mans hand typing on calculator looking at budget graphs

Looking at Budgeting

A practical budget can be a result of collaborative conversations you can have in your household as you plan how to manage your money.


Starting Points

Your budget is your blueprint for keeping cash flow positive, and for sticking to your saving goals.

Whether you're single, supporting others, or have a partner, it’s essential to have an overall household budget. That big picture is indispensable for having a good sense, based on actual numbers, of where your household stands financially, and how you plan to stay on track throughout the year.


Remember, a budget is there to help you, and it's not written in stone.


Create a spreadsheet, or use an app, to list all your anticipated monthly expenses. It can be helpful to divide them by how frequently they occur.

Fixed vs. Variable

For the fixed expenses, such as rent or phone, it's easy to fill in the exact amount you know you'll have to spend. On the other hand, with the variable expenses, like groceries, there is no single exact amount. But based on what you know you spend, you should be able to estimate a fairly accurate number for most weeks.

The next step is to compare your income to your expenses. In order to achieve (and maintain) a positive cash flow, you may have to adjust some of the variable expenses—which probably means cutting back or cutting some of them out altogether. You can go back to the answers you and your partner gave when you had the conversation about what kinds of expenses would be the easiest, and the most difficult to forego.

A notepad titled monthly budget with line items and dollar values

Illustration: Chelsea Miller

You can try creating a budget with our easy and free coach session below.  

Create a budget steps one two and three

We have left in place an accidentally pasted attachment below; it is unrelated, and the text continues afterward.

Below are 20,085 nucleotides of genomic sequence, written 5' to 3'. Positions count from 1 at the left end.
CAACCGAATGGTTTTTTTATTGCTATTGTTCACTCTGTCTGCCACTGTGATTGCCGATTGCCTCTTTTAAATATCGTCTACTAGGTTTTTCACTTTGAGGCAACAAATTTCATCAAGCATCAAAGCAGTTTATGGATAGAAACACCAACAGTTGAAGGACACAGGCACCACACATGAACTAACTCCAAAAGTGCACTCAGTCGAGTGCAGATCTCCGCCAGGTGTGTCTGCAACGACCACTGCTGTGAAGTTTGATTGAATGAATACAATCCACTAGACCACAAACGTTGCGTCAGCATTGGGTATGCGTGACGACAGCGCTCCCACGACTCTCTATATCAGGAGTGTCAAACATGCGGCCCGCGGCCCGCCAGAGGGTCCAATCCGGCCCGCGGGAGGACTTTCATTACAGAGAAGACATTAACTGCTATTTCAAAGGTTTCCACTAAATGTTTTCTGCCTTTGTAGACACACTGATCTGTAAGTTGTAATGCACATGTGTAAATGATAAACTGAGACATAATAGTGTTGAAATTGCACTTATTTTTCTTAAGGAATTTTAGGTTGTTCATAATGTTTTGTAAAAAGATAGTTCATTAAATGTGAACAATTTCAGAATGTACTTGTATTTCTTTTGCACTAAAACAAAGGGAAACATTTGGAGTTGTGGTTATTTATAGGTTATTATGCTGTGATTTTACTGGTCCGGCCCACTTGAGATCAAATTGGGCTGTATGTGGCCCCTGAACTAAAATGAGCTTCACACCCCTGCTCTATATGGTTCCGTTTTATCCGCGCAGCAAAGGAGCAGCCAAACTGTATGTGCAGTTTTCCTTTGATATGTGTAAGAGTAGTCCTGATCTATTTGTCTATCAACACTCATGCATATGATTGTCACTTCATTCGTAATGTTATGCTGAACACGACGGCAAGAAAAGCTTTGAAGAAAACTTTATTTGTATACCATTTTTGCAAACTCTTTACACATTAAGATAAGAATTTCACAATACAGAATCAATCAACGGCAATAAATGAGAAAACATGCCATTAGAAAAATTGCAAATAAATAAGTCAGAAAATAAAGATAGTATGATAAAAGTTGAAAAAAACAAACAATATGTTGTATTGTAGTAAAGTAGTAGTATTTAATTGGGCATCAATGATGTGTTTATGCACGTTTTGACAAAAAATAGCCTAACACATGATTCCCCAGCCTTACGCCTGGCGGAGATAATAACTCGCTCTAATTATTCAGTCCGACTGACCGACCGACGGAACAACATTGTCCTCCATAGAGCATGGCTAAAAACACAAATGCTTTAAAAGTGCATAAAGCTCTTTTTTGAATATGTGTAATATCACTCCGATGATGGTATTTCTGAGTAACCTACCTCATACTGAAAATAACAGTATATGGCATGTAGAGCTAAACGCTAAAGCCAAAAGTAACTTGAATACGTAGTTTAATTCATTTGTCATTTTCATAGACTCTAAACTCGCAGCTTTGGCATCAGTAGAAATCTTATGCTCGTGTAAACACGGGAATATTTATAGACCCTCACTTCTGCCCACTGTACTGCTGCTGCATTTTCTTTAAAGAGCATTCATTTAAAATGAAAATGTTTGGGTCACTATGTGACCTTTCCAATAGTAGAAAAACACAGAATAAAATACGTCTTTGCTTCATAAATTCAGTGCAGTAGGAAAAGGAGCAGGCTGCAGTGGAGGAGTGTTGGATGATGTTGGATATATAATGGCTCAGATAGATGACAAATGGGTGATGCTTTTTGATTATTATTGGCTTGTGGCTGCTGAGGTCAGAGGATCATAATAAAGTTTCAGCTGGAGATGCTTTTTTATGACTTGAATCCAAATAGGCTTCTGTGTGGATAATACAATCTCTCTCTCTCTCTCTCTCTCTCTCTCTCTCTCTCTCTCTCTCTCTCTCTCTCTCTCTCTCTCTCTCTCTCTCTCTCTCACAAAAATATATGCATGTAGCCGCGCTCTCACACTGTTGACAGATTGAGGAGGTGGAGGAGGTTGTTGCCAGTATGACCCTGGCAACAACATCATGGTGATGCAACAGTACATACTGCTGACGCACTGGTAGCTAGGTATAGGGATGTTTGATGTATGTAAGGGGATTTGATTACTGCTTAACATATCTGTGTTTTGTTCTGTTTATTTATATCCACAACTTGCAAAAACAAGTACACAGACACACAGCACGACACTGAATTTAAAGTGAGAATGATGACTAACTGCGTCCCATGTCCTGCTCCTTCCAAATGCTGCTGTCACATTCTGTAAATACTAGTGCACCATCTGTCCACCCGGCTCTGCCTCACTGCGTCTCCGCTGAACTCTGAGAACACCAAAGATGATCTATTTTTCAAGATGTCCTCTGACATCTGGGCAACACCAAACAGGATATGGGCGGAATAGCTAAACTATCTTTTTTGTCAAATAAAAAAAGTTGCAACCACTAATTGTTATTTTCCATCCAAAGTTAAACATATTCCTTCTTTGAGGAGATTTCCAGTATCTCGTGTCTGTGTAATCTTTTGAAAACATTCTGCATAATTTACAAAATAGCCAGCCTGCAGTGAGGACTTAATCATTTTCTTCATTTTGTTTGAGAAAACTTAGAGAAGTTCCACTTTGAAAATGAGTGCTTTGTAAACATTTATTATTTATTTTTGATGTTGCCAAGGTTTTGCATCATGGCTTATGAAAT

You should revisit your budget on a regular basis. Remember, it's there to help you both, and it's not written in stone. Adjusting it if your overall household income changes is important.

A two column list with Expense Category and Expected Cost

Divide your anticipated expenses based on how frequently they occur. Making a spreadsheet or using a budgeting app can help track your expenses more easily.

Spread the Wealth

If your budget changes because you get an influx of cash, maybe from a bonus or an inheritance, you may be tempted to use it to cover increased variable expenses, like eating out, travel, or the newest phone. Certainly using some of the money that way is fine. But it's also a great opportunity to pay down debt or to increase what you're putting away in savings—either in an emergency fund, a retirement plan, or your investment portfolio.

Looking for an easy way to save? Create an automatic transfer from your checking account to your savings account. Schedule it on a monthly basis or to coincide with the direct deposit of your paycheck. You can start with a smaller amount and work up to a larger saving amount as time goes on and you figure out your budget. Automatic transfers help do the work for you so you don't have to decide to save each time you get paid - you've already decided to start saving!

While we hope you find this content useful, it is only intended to serve as a starting point. Your next step is to speak with a qualified, licensed professional who can provide advice tailored to your individual circumstances. Nothing in this article, nor in any associated resources, should be construed as financial or legal advice. Furthermore, while we have made good faith efforts to ensure that the information presented was correct as of the date the content was prepared, we are unable to guarantee that it remains accurate today.

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